House to Vote on ATM Fee Proposal
And now for an issue near and dear to many of us: ATM usage fees.
On the docket today, the House is expected to pass an amendment eliminating the requirement for ATM operators to display signs on their machines about possible fees.
Why? Because times, they are a changin'.
Today, ATMs flash a notice on the screen alerting consumers about fees. You know, the one you begrudgingly accept in order to get your cash.
But when the Electronic Fund Transfer Act was enacted in 1999, ATM users were not as familiar with the technology, according to the bill summary.
In other words, with smaller screens and lower resolutions, people might not have realized that they would have to pay a fee. (Fee? What fee?!) So, the House of Representatives seems to be betting that we, as a nation, now know how to use ATMs.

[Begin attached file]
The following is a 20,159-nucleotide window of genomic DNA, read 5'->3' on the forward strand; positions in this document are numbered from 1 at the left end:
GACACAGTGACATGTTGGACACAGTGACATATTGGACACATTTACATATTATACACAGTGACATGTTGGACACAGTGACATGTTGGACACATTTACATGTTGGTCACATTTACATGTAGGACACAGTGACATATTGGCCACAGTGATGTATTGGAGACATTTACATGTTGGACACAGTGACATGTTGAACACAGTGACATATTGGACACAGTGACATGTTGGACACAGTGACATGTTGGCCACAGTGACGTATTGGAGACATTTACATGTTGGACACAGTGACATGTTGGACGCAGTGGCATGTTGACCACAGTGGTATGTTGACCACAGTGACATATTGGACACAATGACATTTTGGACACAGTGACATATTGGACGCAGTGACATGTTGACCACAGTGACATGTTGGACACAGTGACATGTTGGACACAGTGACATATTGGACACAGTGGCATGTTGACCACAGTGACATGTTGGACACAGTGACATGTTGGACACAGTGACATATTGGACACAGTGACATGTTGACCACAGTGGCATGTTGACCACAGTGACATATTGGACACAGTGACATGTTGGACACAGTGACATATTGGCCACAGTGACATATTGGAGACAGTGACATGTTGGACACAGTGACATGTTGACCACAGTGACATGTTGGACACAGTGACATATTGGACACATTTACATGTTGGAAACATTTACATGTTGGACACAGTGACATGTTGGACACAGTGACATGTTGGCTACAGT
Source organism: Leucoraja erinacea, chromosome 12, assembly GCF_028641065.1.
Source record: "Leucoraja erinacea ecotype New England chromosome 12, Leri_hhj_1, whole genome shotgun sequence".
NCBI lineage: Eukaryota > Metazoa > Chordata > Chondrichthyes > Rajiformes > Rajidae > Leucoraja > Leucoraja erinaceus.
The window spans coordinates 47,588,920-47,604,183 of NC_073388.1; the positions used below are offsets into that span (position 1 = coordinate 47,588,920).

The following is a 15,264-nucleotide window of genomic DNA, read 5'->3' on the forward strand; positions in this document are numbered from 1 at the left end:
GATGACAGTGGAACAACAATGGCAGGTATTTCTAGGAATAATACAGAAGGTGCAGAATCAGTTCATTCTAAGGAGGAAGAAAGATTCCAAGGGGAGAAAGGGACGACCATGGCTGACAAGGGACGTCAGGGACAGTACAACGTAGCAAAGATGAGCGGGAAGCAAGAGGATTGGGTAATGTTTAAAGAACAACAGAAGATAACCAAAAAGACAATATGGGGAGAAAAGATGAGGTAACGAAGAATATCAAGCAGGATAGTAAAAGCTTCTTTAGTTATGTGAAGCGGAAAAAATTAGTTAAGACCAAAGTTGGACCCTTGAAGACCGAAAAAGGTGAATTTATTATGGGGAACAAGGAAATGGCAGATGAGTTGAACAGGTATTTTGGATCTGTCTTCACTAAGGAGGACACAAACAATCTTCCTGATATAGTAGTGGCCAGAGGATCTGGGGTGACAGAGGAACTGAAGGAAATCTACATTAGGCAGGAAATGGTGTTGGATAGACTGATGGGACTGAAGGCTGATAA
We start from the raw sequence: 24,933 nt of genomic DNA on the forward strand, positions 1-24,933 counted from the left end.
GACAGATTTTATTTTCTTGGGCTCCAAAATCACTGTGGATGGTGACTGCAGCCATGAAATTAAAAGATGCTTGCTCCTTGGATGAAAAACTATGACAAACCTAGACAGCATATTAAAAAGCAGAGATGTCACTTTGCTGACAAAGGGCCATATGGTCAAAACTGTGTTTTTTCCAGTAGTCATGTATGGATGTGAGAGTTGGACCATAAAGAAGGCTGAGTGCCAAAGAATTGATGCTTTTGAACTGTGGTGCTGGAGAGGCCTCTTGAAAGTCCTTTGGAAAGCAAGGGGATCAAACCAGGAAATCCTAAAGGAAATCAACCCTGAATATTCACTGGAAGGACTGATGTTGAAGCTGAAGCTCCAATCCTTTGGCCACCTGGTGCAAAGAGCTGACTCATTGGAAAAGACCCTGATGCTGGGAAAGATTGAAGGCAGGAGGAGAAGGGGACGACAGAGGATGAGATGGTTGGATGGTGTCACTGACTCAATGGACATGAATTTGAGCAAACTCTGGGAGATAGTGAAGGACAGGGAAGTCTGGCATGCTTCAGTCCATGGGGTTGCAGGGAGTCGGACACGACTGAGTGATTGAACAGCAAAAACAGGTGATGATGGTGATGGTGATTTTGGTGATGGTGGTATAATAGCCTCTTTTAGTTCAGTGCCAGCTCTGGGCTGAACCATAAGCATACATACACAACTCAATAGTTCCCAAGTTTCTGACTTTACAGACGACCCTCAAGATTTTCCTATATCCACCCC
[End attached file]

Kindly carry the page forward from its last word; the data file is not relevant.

Additionally, the summary says, the signage requirement meant that consumers could seek damages of "between $100 and $1,000 for each transaction." The law also permits class action suits to recover up to a half a million dollars, meaning that ATM operators who did not have the required notices could face a penalty of their own.
The amendment cleared the Financial Services Committee on June 27 and is expected to pass the full House as early as today.